Inside Story Americas

Have lessons been learnt from the Iraq war?

We ask if ten years on from the invasion of Iraq US politicians and media have learnt from their mistakes.
Last Modified: 21 Mar 2013 12:19

In March 2003, the US launched the invasion of Iraq. It was a war predicated on the claim that Saddam Hussein's weapons of mass destruction posed an imminent threat to US and British interests.

"We don't see a lot about what Iraq is like for Iraqis, it's a very difficult story to tell. We have seen some stories about American veterans and those are often ... about the veterans who are pleased with the decision they made that if they had to do it all over again despite the injuries that they suffered, some of them quite severe, they would go to war again in Iraq ... we are not getting a good sense of the kind of the full accounting of the tragedies of the Iraq war, for Americans or for Iraqis."

- Peter Hart, the activism director for Fairness and Accuracy in Reporting

American forces took Baghdad on April 9, 2003, but the US entanglement was just beginning. Hundreds of thousands of Iraqis have lost their lives in that war.

And it is estimated that over 4,400 US military personnel have been killed, nearly 32,000 have been injured.

It is also estimated the war has cost US tax payers at least $1.7tn over the past decade.

But for all the media coverage of the Iraq war's 10th anniversary, little time has been dedicated to the enormous costs, many of them spent on no-bid contracts to defence firms with close ties to the Bush administration.

Defence contractors received $138bn, with just 10 firms receiving 52 percent of the money. And the firm that raked in the most cash, Halliburton spin-off KBR, has close ties to Dick Cheney, the former US vice president.

Meanwhile the US government has yet to pay out $490bn in benefits owed to veterans and their families.  

"I actually believe that life in Iraq was safer for many Iraqis under Saddam than it was under what's been created as a result of the US invasion and occupation. In Saddam's Iraq, if you kept your mouth shut ... you generally could keep yourself and your family safe. Now in Iraq you have some of the same realities with various faction leaders, if you speak out against them, your family could be hunted down and killed ... Iraq is incredibly destable, you still have suicide bombings, that was very very rare under Saddam's regime."

- Jeremy Scahill, the national security correspondent for The Nation

Iraqi human rights groups and US veterans have filed a joint case against the US government in the Inter-American Commission on Human Rights demanding accountability and reparations for both wounded veterans and Iraqis.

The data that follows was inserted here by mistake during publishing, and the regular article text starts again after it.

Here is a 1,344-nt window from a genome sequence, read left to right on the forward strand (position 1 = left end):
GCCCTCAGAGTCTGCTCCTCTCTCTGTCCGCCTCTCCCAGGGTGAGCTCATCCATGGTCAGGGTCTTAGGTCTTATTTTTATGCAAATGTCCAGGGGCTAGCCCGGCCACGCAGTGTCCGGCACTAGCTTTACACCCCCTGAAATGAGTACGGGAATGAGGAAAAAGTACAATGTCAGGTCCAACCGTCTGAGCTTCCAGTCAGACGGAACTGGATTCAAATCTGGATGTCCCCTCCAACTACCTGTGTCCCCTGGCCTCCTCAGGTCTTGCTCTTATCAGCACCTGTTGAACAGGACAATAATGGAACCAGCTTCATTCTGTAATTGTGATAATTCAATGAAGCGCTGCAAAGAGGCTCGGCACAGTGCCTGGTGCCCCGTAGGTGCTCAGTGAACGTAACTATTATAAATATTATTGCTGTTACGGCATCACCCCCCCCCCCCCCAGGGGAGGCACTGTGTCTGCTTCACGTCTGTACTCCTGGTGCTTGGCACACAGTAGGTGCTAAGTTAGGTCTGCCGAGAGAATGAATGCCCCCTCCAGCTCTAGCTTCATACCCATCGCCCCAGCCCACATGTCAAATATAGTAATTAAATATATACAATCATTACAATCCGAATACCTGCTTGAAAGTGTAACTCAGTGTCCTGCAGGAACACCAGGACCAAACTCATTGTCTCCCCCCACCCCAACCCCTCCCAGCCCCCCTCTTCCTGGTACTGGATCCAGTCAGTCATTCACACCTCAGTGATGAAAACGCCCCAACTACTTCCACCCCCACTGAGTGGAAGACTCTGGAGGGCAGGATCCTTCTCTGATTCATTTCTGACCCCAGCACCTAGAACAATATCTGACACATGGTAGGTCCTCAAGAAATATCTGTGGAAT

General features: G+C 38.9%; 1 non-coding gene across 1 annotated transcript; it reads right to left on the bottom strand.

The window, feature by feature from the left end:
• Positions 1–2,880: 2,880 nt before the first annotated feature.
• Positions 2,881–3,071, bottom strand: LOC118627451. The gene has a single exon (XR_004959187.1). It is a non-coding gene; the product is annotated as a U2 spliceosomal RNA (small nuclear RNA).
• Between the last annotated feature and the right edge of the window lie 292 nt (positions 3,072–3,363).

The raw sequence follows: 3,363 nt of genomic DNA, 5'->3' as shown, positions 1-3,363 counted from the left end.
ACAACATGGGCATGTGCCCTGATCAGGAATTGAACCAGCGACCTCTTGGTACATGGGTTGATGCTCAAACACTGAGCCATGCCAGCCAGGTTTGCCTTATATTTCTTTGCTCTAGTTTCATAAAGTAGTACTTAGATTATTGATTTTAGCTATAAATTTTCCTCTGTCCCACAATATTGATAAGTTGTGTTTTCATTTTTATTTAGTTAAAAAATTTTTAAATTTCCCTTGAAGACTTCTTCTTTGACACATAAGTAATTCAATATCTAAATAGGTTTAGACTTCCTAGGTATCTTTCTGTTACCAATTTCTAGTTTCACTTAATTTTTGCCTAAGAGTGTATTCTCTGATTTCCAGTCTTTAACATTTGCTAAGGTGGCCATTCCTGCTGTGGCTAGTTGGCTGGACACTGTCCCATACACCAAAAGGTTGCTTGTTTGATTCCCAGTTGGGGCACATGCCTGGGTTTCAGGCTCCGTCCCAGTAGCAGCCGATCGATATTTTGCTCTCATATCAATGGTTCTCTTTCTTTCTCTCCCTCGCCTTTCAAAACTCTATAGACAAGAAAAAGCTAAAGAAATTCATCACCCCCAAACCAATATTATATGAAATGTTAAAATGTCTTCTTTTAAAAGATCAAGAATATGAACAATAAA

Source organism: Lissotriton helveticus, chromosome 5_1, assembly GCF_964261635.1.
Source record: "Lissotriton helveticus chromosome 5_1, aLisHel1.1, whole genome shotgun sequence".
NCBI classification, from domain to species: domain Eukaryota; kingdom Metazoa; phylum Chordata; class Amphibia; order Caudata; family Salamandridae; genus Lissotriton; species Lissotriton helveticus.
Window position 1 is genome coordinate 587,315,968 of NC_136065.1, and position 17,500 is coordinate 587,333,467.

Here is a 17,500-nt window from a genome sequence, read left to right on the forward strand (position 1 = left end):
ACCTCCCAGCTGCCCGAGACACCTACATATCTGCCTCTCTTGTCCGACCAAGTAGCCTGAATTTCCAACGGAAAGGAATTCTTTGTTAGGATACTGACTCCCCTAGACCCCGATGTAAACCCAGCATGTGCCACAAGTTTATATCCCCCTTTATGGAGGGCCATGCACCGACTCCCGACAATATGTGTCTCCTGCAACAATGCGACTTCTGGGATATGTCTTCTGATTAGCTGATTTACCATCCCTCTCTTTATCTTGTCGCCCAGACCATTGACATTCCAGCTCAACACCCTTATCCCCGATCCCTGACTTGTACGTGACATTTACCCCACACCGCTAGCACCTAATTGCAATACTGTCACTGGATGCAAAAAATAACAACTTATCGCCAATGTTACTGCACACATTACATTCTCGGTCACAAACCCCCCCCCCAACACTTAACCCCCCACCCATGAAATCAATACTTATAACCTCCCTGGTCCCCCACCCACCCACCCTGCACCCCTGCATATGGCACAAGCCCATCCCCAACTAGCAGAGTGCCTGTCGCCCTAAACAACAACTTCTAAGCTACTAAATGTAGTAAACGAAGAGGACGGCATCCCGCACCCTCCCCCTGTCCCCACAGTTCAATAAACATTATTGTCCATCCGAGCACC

The 10th anniversary of the Iraq war was greeted with little fanfare in Washington.

But the same media outlets who finessed the Bush administration's case for war have been covering the anniversary. Often using the same analysts and journalists who failed to question the official narrative ten years ago.

So, ten years on from the invasion of Iraq, are the right questions finally being asked? And have US politicians, pundits and journalists learnt from their mistakes?

Inside Story Americas, with presenter Shihab Rattansi, discusses with guests: Jeremy Scahill, the national security correspondent for The Nation; Peter Hart, the activism director for Fairness and Accuracy in Reporting; and Rajiv Chandrasekaran, the senior correspondent for The Washington Post and a former Baghdad bureau chief for the newspaper.

"I joined the army in 2001, I was 19 years old, it was a few months after I graduated from high school. People always ask: Why did you join the military? And I don't really know. I think part of it was looking for adventure, part of it was trying to do something good with myself, something positive with my life.
"My second deployment, which was the actual invasion of Iraq, was where I got to really experience Iraqi culture, meet Iraqi people. We felt pretty awful because we came to a factory in Iraq that we basically took over and made our operations base. And people had been working there, the factory had been running until we got there. So some of the folks who had worked there came and did work for us at our small base.

"And we would eat lunch together every day, and they were so generous. And we would lay out this cardboard on the floor and everybody would sit down. I was tasked with guarding these people yet I felt more connected to them than the people from my unit I was serving with. We would go to this little market, down the street from where our base was all the time, we would get vegetables and eggs. That was a real treat for us ... I would just be standing around chatting with these kids .... I really liked seeing them. It was a bright spot in my time there.

"When I look back at 10 years of war, you know, this little boy is in his 20s now, and how does he feel and what is his life like after having his whole youth be in an occupied country. I dream of going back and trying to find some of the people who I was connected with and find out what has happened to them in the 10 years since we've met."

Maggie Martin, an Iraq war veteran


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